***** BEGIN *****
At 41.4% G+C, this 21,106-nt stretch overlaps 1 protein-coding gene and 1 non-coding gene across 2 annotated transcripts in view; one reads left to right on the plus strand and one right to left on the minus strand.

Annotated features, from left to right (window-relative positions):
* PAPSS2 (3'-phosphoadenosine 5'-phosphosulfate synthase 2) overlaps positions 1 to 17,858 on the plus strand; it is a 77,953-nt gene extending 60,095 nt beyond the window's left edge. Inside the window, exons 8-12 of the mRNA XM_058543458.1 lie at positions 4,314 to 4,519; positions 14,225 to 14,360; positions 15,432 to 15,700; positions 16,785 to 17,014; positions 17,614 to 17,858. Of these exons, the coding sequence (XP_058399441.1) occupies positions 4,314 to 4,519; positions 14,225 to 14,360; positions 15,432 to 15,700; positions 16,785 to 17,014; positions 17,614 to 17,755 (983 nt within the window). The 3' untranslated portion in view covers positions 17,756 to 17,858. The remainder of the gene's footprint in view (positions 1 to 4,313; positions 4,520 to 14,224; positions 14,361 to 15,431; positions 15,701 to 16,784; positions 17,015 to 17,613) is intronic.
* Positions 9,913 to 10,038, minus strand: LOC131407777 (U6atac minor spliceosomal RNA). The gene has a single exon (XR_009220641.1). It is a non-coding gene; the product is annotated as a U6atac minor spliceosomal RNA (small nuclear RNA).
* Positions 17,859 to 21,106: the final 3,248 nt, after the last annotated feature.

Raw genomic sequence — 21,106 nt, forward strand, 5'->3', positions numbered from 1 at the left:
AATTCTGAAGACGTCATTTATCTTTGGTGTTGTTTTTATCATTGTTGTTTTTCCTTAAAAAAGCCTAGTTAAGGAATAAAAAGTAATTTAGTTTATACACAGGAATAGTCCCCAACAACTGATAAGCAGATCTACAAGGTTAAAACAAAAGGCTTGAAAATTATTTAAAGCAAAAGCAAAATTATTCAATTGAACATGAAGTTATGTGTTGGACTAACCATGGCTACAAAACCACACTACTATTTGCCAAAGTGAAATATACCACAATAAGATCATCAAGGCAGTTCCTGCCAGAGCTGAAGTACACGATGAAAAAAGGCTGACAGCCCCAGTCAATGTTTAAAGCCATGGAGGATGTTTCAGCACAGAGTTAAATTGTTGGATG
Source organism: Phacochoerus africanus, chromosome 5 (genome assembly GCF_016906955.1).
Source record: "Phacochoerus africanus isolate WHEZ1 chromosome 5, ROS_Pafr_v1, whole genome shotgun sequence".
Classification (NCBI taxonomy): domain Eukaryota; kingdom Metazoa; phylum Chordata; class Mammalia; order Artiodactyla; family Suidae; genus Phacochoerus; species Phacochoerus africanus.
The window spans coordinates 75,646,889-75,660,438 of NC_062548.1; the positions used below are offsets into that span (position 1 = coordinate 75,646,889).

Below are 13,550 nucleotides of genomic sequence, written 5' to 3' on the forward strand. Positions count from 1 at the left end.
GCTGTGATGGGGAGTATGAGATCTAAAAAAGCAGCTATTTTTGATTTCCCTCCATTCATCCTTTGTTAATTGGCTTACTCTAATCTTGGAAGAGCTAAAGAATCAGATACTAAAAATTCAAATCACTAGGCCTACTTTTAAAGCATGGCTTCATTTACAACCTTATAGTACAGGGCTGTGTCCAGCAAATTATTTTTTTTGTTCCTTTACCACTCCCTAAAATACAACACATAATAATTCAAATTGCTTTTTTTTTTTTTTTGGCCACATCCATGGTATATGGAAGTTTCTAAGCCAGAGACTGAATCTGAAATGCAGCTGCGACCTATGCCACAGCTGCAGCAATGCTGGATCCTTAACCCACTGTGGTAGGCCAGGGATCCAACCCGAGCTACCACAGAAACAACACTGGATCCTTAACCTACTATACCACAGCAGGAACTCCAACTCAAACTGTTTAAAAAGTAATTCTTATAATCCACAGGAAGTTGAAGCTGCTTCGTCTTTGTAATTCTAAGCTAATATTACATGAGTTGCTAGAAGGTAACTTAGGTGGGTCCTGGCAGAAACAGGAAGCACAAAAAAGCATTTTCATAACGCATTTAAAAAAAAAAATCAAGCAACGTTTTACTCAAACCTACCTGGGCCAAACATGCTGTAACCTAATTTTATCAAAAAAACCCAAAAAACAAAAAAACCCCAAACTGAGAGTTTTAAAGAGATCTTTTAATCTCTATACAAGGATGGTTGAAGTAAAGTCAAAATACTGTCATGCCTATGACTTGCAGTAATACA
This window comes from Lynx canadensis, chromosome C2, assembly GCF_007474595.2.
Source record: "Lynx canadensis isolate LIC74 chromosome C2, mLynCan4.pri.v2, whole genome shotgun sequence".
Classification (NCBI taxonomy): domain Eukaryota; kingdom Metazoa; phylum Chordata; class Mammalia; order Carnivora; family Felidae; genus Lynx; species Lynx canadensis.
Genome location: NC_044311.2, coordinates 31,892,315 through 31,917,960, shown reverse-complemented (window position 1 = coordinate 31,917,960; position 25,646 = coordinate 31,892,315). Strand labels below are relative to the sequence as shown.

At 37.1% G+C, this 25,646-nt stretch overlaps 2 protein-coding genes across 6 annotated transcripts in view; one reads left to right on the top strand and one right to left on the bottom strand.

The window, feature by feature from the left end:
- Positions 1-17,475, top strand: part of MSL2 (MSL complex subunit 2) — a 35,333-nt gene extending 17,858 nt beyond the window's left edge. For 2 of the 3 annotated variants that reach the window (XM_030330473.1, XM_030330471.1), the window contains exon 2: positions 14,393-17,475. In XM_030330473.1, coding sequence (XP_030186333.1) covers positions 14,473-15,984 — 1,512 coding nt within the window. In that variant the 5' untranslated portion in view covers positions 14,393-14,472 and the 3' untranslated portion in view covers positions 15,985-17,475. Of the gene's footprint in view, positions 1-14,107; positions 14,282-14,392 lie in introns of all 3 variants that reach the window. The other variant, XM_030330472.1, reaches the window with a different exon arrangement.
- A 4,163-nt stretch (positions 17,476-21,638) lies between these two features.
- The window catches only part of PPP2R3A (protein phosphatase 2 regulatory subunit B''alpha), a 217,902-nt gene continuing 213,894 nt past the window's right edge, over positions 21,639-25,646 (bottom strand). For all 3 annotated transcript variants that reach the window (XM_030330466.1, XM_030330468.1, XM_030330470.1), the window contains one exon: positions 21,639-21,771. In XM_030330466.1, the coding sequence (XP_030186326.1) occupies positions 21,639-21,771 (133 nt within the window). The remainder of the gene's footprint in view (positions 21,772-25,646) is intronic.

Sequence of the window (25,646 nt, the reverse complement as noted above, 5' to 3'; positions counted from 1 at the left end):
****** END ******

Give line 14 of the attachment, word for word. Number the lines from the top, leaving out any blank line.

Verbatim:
This window comes from Lynx canadensis, chromosome C2, assembly GCF_007474595.2.